It was wonderful to have a plant play date again with Alison!   There's more of the show to come!
 
 

16 comments:

  1. Great post, until that last picture with my tongue hanging out. Although I guess it is an apt representation of how we both get around plants. You got some beautiful shots of the Bark and Garden display. I wonder how rosemary would work out as part of an evergreen screen in my front bed along the street? It's hardy here, and can get big... Something to think about. That variegated one is lovely.

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    1. I tried to get more pictures of you but my camera was doing weird things. Rosemary in your front bed would be way cool!

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  2. You and Alison have just begun your plant journey this year, and it's only January! :)

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    1. Ain't it grand? It was so much fun to see Alison and Nigel again!

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  3. Lovelovelove that last shot of Alison!

    I am curious about the Rosemary 'Gold Dust', I've never seen a variegated rosemary! I am kind of a freak about variegation though, so much of it I think makes the plant look like it's sick. I'll be watching for this one!

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    1. I'll bet that Bark and Garden will have it at the NWFGS! It was the first variegated rosemary I'd ever seen. Totally understand your variegation freakiness. I feel the same way about some spotted leaves.

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  4. It's one thing to assemble a tapestry of plants by arranging pots and quite another to work them into the landscape (the darned things insist on growing, dontcha know). Still, I'm a big fan of the evergreen border. Alison with her tongue out oozes personality. I'd want to meet her even if I didn't already know how cool she is. I like a small show like this...probably comparable to our own Yard, Garden and Patio Show. Not sure I could handle the sensory overload of the one in Seattle.

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    1. You're right about plants wanting to grow, change, and disrupt your perfect composition but I do admire the way Bark and Garden does it! I think that the Portland show is larger than Tacoma's but I like the smaller shows. Seattle is pretty amazing but the fragrances alone can be overwhelming; add the sights, sounds, and people, and it can be exhausting. Attending on multiple days is a great idea because you can focus on specific things at different times.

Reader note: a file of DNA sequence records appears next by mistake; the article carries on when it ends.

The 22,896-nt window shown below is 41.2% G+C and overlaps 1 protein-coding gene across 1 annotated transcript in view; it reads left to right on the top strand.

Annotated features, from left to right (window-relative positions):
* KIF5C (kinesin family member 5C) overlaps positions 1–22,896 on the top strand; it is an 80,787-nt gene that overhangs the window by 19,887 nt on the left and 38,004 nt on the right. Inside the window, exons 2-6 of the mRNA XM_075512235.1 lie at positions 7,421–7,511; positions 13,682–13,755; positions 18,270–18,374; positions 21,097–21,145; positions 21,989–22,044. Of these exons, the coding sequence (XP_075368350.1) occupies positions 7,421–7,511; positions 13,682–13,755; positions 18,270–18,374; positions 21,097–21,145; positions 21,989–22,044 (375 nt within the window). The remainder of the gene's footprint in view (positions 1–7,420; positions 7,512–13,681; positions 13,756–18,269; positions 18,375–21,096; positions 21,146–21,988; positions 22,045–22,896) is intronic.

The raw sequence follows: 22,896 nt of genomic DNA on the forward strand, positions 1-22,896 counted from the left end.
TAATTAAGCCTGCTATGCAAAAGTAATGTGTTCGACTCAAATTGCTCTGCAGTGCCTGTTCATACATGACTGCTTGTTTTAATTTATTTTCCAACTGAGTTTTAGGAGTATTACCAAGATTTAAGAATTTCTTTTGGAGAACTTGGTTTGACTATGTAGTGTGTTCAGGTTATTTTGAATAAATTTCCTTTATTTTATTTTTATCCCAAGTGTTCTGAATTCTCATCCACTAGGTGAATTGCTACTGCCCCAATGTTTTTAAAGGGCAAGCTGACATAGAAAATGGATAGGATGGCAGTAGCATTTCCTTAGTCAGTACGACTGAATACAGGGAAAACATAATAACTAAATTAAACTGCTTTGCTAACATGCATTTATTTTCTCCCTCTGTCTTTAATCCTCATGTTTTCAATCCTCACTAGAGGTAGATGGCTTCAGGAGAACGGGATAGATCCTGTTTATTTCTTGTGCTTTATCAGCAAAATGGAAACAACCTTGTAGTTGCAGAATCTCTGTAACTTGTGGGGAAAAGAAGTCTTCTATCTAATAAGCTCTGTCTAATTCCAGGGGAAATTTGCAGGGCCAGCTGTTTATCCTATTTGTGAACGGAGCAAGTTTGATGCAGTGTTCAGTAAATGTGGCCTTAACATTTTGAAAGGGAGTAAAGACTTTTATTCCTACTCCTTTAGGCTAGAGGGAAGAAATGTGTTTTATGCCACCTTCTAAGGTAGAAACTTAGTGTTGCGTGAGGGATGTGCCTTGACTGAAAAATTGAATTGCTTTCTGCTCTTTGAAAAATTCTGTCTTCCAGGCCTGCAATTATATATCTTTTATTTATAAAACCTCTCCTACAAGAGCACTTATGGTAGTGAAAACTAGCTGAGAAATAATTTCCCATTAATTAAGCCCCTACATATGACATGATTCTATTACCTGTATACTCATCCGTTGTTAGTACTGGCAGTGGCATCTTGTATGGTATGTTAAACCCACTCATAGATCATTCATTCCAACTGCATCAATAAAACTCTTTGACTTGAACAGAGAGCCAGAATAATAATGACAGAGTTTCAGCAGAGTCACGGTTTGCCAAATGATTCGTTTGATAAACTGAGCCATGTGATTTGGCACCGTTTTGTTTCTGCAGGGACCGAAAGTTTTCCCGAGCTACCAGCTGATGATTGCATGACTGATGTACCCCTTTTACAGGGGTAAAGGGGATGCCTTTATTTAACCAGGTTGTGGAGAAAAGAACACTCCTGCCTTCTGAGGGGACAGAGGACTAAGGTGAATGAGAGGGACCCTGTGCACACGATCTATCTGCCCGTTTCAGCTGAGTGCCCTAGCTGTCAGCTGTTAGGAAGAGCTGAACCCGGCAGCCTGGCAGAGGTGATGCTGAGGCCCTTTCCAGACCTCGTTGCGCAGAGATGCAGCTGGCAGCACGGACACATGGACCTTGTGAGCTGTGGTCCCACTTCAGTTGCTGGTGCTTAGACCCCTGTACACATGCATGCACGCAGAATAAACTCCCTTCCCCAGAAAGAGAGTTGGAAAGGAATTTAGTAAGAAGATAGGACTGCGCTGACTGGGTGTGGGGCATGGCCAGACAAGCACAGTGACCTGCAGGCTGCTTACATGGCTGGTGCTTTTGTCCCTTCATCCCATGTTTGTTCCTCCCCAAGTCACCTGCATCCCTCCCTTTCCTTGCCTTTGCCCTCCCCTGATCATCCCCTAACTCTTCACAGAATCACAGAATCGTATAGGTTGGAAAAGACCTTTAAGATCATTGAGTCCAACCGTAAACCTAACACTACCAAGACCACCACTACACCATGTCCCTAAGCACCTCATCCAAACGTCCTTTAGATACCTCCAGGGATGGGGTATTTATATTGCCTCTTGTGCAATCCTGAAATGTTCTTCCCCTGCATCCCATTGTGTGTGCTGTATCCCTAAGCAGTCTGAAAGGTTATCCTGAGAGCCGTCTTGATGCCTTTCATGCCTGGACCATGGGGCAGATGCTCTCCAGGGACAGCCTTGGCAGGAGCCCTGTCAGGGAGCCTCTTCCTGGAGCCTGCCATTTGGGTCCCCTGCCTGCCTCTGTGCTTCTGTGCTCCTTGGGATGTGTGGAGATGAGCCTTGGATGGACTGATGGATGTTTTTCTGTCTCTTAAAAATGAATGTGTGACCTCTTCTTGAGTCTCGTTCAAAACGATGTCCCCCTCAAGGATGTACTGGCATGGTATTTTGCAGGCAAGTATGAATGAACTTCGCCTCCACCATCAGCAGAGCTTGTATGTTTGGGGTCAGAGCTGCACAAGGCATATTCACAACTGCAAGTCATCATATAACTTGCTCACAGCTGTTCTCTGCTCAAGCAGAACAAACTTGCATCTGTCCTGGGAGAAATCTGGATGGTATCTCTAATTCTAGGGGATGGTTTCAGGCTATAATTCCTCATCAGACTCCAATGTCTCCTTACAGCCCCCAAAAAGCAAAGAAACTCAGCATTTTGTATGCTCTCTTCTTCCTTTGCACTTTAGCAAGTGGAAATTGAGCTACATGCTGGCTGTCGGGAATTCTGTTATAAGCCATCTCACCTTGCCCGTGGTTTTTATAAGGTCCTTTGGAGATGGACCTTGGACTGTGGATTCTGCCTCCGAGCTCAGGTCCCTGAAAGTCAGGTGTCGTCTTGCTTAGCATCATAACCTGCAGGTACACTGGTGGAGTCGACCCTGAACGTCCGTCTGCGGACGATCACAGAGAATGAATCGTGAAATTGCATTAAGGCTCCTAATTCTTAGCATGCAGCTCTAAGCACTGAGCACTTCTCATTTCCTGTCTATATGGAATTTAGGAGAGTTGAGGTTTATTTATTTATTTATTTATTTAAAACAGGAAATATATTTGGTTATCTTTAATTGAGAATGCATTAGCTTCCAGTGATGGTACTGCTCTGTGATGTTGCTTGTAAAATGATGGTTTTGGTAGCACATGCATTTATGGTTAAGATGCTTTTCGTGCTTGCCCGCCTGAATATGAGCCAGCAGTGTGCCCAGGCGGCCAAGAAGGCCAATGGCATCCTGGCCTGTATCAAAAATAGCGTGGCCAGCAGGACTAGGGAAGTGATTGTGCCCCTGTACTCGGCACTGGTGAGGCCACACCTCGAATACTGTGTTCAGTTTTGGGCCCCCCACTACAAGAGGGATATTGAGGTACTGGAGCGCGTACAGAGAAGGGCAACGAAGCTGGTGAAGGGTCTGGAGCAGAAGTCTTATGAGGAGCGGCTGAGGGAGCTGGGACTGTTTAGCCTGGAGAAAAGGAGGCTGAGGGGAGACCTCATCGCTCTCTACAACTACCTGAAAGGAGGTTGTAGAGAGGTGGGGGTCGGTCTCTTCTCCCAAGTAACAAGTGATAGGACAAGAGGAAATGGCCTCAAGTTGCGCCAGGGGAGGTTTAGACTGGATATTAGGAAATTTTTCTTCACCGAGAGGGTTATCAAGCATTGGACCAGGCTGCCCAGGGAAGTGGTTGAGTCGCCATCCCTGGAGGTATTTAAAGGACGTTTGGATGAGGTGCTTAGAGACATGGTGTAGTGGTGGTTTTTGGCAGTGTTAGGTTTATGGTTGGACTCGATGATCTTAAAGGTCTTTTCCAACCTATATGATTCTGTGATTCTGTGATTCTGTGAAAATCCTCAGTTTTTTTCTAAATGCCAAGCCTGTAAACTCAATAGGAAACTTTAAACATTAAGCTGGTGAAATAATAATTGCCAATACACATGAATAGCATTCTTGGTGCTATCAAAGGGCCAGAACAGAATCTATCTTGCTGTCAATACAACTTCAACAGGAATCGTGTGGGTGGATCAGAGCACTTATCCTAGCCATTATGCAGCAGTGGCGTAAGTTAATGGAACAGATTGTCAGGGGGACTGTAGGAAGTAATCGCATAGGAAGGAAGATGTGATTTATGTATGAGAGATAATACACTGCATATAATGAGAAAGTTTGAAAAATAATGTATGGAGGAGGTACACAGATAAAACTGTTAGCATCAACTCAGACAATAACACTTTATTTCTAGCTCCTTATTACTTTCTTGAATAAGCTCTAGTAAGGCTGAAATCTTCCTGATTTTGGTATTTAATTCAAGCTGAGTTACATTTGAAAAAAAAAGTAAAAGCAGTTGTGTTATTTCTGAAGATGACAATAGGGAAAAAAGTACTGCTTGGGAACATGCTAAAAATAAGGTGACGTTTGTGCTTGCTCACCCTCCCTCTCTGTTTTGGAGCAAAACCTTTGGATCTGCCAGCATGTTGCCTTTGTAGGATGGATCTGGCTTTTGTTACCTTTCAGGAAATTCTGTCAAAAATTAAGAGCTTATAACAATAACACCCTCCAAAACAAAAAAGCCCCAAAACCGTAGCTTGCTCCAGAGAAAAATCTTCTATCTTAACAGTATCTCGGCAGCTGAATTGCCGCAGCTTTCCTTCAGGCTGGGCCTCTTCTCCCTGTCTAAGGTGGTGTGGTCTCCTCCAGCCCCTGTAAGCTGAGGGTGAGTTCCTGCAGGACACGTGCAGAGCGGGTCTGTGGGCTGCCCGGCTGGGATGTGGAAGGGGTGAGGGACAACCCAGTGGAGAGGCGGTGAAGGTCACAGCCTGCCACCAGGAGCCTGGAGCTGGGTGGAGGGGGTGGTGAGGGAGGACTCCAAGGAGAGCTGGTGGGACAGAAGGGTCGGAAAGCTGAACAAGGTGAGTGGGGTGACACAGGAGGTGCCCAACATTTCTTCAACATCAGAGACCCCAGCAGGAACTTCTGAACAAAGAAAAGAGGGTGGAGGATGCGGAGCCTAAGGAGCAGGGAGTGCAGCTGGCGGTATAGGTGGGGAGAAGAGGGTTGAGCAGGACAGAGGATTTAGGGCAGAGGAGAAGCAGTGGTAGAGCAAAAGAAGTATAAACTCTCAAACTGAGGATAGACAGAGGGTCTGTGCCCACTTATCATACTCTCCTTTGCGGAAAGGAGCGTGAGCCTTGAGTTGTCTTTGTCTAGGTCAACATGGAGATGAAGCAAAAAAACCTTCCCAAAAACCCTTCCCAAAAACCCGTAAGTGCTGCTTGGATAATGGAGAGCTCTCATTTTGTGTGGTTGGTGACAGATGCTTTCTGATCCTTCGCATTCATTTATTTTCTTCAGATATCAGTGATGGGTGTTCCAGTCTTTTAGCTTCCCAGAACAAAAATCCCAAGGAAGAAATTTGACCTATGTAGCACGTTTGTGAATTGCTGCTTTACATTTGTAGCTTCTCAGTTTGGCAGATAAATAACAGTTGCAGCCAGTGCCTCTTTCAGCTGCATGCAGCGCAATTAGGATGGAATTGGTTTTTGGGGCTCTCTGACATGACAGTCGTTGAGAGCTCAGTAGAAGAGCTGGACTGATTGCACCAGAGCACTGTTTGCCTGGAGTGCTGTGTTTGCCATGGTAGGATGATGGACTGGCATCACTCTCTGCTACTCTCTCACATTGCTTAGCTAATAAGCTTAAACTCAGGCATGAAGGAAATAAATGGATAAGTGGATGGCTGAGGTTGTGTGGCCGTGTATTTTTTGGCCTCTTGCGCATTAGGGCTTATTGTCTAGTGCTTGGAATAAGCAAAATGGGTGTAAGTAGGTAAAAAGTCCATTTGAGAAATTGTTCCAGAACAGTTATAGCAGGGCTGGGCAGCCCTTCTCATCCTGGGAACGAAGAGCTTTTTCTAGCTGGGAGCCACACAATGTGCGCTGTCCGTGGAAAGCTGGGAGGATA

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  5. It looks as if you had fun I wish I could have been there. I would have bought that lovely golden pine too and some of those gorgeous Hellebores. And maybe that unusual rosemary. I love that small flowered Camellia too. So many lovely things.

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    1. You're always welcome to come along with Alison and Me! When gardeners get together we always have fun! The small, single flowered Camellia is C. sasanqua 'Yuletide' . It's charming, can take some sun, and sometimes blooms for Christmas.

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    2. Thanks it would be lovely; unfortunately rather a long way to come from Suffolk, England. I will be looking out for that Camellia 'Yuletide'. I think those small flowers are so dainty.

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    3. A bit of a long commute indeed. If you should ever find yourself in the area and want a tour of nurseries, do let us know!

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  6. It looks like the Tacoma show has grown up a bit. We went a long time ago at the Puyallup Fair grounds and it was not good at all. I do love those foliage displays.

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    1. This was my first visit to the Tacoma show so I've nothing for comparison. I recognized a few vendors from the Seattle show but there were enough different things to see in this show to make it worthwhile to attend.

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  7. Oh, how nice: complimentary chocolate! I'd love to! Did you purchase that golden pine, peter? It is pretty!

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    1. I did purchase that golden pine. I was weak.

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Thanks so much for taking the time to comment! I love to hear your thoughts.